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Dementia the disease becomes the new Alzheimers

Alzheimer’s disease, the most prevalent form of Dementia, is a debilitating disease marked by the progressive loss of memory and cognitive abilities. Dementia is caused by a variety of illnesses, but one common aspect is the loss of synaptic connections in the brain. Vitamin insufficiency has been linked to these pathways in several research. According to Healthline, one in particular is “extremely frequent” all across the world. Dementia cases are anticipated to triple by 2050, escalating calls for better treatments and prevention measures in advance of the expected increase.

Some foods are thought to be antidotal for cognitive function preservation. Specifically, foods high in omega-3 and flavonoids. Other nutrients, such as vitamin D, are frequently disregarded because of their brain-health benefits. Vitamin D is well-known for its part in bone metabolism as well as its ability to protect you from respiratory diseases. Constipation, weakness, and a lack of appetite are common symptoms of a deficit. It is mostly obtained by sun exposure, as it is created in the skin by the action of sunlight.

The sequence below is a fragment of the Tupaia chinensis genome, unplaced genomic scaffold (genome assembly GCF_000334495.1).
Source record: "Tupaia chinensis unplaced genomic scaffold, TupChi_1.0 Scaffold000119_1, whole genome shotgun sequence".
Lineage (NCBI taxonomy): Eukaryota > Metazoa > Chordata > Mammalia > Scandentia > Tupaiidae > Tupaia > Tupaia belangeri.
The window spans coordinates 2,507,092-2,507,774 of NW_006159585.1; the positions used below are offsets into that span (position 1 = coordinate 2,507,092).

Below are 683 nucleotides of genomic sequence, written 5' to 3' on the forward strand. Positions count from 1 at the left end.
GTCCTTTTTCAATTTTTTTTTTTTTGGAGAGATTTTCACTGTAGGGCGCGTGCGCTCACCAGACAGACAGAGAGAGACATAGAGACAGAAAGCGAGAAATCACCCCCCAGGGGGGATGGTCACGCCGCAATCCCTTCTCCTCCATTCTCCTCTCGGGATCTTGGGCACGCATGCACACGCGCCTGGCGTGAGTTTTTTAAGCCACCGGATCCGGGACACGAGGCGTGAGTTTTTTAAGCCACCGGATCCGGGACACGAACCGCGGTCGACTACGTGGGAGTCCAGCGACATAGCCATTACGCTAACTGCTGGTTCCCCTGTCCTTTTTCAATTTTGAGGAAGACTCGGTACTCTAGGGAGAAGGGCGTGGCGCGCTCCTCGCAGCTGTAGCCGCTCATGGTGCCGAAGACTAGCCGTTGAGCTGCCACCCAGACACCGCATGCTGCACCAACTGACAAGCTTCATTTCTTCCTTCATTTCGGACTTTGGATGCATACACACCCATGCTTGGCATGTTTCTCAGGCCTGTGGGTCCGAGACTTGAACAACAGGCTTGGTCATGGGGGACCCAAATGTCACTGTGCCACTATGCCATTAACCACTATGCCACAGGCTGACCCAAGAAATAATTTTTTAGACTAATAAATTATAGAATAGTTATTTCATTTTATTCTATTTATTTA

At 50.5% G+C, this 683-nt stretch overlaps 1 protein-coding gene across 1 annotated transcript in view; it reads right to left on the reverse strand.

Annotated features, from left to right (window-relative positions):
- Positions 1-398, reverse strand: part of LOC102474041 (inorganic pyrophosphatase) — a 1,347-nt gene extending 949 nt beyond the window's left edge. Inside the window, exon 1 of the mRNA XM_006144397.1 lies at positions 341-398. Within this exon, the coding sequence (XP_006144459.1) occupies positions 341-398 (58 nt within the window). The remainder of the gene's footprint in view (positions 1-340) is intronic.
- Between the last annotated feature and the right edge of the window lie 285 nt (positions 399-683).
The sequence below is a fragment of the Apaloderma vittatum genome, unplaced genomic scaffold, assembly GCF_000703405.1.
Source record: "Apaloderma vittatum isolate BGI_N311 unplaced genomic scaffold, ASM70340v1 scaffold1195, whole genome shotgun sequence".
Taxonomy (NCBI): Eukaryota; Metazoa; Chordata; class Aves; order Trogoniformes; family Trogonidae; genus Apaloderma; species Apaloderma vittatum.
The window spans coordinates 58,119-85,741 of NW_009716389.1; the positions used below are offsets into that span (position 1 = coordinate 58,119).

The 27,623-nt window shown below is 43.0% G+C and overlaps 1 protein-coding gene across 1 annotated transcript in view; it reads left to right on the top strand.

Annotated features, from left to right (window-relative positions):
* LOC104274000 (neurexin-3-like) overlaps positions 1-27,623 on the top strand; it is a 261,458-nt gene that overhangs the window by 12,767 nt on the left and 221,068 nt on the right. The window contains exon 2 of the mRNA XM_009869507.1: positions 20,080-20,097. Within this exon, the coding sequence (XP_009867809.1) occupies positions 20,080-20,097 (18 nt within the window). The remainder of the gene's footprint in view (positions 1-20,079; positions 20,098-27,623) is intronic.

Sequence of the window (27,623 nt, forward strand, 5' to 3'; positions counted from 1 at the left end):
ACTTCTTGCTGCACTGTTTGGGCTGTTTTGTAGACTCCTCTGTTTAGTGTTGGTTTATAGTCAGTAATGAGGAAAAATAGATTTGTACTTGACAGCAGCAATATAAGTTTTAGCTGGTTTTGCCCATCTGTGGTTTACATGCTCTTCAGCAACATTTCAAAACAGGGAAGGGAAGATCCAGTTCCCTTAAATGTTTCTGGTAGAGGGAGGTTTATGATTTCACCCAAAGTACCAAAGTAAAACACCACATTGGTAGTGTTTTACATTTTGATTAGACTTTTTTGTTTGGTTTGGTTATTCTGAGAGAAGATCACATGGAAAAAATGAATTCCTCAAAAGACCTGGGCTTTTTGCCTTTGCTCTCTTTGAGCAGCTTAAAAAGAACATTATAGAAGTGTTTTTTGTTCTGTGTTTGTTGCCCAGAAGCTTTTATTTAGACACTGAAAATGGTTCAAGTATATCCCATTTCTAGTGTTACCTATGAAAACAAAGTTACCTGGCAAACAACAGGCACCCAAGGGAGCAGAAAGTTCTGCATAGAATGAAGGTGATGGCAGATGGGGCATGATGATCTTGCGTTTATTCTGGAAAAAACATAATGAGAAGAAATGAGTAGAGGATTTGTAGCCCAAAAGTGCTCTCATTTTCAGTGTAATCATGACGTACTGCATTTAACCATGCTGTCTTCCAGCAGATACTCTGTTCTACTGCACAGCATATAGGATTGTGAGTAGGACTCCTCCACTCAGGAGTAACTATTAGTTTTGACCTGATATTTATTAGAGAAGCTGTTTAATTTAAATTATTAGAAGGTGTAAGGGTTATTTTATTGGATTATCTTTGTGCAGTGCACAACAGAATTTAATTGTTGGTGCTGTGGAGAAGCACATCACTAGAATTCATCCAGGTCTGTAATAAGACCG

Because sunlight is sparse in the UK, fatty fish, poultry, and liver, as well as eggs, are essential sources of the vitamin. A shortage of the so-called “sunshine vitamin” was discovered in a large proportion of instances, according to a study published in the journal Neurology.

Researchers looked at vitamin D levels in blood samples from 1,658 participants to see if they were affected by food, sun exposure, or supplementation. The study’s subjects were all approximately 65 years old, and none of them had Dementia at the start. A total of 171 patients got Dementia and 102 had Alzheimer’s disease after the six-year follow-up period.

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